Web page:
If everybody loves an underdog story, why aren’t more people buying HTC phones? That’s the question the Android stalwart must be puzzling over, having spent the past four to five years trying to figure out how to be “critic’s choice” rather than “also-ran” in the smartphone space. The answer for 2016 is the HTC 10, but is this new flagship enough to stand out amid behemoths like Apple and Samsung?
You fall into one of two camps with the HTC 10’s design. On the one hand, you have the admirers – they’re usually long-time HTC device owners, I’ve found – who appreciate the gradual evolution of the company’s unibody design language and its commitment to premium-feel metal. Sure enough, the HTC 10 feels solid and cohesive; hewn from a single chunk of metal that’s thrown into the CNC machine and emerges polished, chamfered, and refined.
It also comes out plump, slippery, and lacking waterproofing, the critics aren’t slow to point out. You can’t really argue with that, either: compared to the Galaxy S7, the iPhone 6s, or any number of even slimmer Android devices, the HTC 10’s 9mm thickness is positively chubby. The good news is that, thanks to the edge treatment, it doesn’t feel so thick in the hand, but make sure you’re gripping tight since it’s a fairly easy phone to drop.
Deceptive hand-feel isn’t going to help if you encounter water, either – well, unless your hands are so vast that they completely enclose the HTC 10, which seems unlikely – since in contrast to the Galaxy S7 it’s not waterproof. HTC has made the phone splash-proof, but we’re talking about the occasional droplets from leaving it too close to the sink as you wash dishes, not withstanding submersion.
Overall, though I’d not argue with it losing a millimeter or two, I like the HTC 10’s look. I’ve always been a fan of the One series aesthetic, however, and I’m still somewhat concerned that HTC isn’t innovating fast enough compared to its rivals. The company always used to be the style choice in Android, while Samsung was the geeky option; now, the Galaxy S7 has demonstrated that Samsung can do premium design and construction too, and I suspect the HTC 10 won’t do enough to stand out from that shadow.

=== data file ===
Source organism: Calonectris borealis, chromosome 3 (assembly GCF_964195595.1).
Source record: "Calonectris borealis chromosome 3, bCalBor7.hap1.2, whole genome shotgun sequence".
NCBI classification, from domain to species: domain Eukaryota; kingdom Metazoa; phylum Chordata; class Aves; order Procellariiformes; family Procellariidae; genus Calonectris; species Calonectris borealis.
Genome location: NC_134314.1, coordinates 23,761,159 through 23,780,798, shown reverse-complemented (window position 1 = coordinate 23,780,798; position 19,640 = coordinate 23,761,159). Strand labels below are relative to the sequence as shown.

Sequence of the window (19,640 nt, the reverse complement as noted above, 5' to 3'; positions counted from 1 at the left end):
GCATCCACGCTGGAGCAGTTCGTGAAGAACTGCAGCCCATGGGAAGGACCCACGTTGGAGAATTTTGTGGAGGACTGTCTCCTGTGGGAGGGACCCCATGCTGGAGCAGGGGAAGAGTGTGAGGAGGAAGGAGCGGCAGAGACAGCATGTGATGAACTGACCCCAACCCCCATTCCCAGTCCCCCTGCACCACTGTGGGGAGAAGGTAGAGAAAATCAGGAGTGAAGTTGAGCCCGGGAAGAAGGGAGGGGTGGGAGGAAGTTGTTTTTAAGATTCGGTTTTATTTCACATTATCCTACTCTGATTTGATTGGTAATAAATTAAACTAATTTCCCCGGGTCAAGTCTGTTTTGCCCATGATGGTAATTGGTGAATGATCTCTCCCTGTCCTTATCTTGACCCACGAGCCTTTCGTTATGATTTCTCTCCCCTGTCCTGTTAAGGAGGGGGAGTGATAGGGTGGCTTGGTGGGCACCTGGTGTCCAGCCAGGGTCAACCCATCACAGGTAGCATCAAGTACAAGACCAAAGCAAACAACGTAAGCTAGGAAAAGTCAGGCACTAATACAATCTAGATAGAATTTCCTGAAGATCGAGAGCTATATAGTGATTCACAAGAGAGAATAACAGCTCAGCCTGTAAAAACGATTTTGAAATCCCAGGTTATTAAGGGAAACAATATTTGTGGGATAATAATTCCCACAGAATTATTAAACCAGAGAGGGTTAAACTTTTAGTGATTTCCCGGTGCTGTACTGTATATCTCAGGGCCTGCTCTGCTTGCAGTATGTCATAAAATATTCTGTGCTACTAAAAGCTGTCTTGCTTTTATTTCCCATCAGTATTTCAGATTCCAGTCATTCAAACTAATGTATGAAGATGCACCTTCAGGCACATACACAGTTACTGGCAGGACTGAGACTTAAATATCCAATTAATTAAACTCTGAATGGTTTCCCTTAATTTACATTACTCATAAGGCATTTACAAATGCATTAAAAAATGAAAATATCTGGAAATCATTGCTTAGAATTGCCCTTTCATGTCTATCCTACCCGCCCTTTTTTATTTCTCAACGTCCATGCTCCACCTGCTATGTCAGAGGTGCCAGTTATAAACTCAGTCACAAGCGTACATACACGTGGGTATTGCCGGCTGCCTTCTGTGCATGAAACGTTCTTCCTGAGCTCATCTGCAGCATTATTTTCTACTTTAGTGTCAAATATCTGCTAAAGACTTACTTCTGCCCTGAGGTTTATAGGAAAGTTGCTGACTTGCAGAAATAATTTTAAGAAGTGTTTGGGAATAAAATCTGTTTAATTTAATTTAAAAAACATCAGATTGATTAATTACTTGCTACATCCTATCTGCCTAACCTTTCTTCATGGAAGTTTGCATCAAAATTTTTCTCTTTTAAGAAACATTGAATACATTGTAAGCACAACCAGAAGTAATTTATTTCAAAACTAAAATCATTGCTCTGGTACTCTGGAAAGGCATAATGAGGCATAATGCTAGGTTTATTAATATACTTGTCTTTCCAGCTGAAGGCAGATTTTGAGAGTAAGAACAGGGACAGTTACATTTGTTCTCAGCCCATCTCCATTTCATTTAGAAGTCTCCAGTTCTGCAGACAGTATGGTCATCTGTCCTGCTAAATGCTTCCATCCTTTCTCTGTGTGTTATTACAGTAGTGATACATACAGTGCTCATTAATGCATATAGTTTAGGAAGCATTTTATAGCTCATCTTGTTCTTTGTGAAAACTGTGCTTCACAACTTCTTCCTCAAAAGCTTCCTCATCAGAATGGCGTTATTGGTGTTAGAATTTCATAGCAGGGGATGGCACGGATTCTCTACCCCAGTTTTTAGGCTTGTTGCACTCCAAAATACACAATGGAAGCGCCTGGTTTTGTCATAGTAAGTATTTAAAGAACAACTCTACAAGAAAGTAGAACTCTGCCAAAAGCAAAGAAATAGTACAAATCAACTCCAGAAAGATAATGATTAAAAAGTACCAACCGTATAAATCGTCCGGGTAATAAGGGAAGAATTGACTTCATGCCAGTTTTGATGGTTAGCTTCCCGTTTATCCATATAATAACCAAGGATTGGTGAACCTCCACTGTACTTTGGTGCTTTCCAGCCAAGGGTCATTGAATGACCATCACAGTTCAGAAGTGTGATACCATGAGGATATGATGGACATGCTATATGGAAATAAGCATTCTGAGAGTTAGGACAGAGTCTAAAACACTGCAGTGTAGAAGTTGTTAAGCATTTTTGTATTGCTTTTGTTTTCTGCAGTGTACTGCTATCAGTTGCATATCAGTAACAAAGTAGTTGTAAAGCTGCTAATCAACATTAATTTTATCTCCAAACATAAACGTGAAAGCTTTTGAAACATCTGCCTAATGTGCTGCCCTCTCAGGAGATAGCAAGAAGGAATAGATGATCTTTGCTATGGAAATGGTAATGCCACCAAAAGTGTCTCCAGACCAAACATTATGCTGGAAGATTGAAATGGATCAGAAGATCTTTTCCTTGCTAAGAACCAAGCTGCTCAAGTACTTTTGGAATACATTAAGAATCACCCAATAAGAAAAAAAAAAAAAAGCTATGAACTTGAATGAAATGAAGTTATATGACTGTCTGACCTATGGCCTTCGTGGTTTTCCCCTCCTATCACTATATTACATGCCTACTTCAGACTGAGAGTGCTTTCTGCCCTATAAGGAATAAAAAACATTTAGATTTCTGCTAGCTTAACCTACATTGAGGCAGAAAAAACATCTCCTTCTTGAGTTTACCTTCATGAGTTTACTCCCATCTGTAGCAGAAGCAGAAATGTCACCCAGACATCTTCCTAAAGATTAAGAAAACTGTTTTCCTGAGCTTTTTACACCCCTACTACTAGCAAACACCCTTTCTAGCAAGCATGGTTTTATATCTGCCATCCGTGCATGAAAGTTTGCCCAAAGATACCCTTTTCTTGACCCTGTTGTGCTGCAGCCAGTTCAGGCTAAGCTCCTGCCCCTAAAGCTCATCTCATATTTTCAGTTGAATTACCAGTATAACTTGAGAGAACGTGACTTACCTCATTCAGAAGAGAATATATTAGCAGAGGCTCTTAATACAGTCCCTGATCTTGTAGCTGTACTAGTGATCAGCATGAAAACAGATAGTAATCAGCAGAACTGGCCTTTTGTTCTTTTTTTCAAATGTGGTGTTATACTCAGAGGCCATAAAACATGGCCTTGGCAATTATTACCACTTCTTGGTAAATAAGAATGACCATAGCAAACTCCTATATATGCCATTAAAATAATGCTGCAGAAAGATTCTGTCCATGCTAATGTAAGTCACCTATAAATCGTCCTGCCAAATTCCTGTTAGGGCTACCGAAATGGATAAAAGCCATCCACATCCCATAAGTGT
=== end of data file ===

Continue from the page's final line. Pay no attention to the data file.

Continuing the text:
Display and Audio
HTC continues to eschew OLED, opting instead for a 5.2-inch 2560 x 1440 Super LCD 5 screen covered with a sheet of Gorilla Glass 3 with neatly curved, meniscus-style borders. It’s a great panel head-on, crisp and with a nice color balance, though move off-center and there’s a tendency to a slight red-pink tone and a fall-off in brightness that rivals don’t suffer.
What you notice more, however, is that – unlike One phones of previous years – the display isn’t swimming in a vast fascia.
Those smaller bezels are possible because of the change in BoomSound. Previously, HTC put stereo speakers on the front of its phones, squeezing drivers above and below the screen. It sounds great, but it also demands compromises from the industrial design when it comes to size and shape.
For the HTC 10, that system gets a makeover BoomSound HiFi Edition ditches the stereo in favor of putting a tweeter in the earpiece and a woofer at the bottom. Each gets its own amplifier, and it means the HTC 10 is certainly loud. Music sounds great, though I did miss the stereo soundstage from earlier One series phones.
Plug in headphones, meanwhile, and the second audio trick shows itself. HTC is playing up its 24-bit DAC – complete with upscaling for lower-res tracks you might have – and the more powerful than average amplifier, and they certainly help, as does the audio tuning system.
That basically tries to shape the EQ intelligently, based on how you hear sounds and the sort of music you listen to. There’s a quick setup, where you pick genres and tell the HTC 10 a little about the sort of environments you normally listen in, or a more complex one, where each ear is played different low, mid, and high frequencies and you adjust depending on your sensitivity to them.
Multiple profiles can be stored for different sets of headphones, and at the end of setting up each the phone plays music so that you can do A/B testing to hear the difference. Sure enough, things sounded brighter and a little warmer after HTC’s tweaks.
There’s a caveat of sorts, though, and it’s that you’ll need a decent set of headphones in order to hear the difference versus other phones. Luckily, HTC has just such a set; unluckily, those in the US will have to buy them separately, as unlike in other regions they won’t be included in the box.
Performance and Software
If you’ve been keeping up with what’s cutting-edge in the mobile processor space, the guts of the HTC 10 shouldn’t come as too great a surprise. Qualcomm’s Snapdragon 820 is its beating heart, paired with 4GB of memory and – in the US at least – 32GB of storage. Some other countries will get a 64GB version, but either way there’s a microSD slot with support for Android’s adoptable storage to blend the memory card’s capacity in with the phone’s.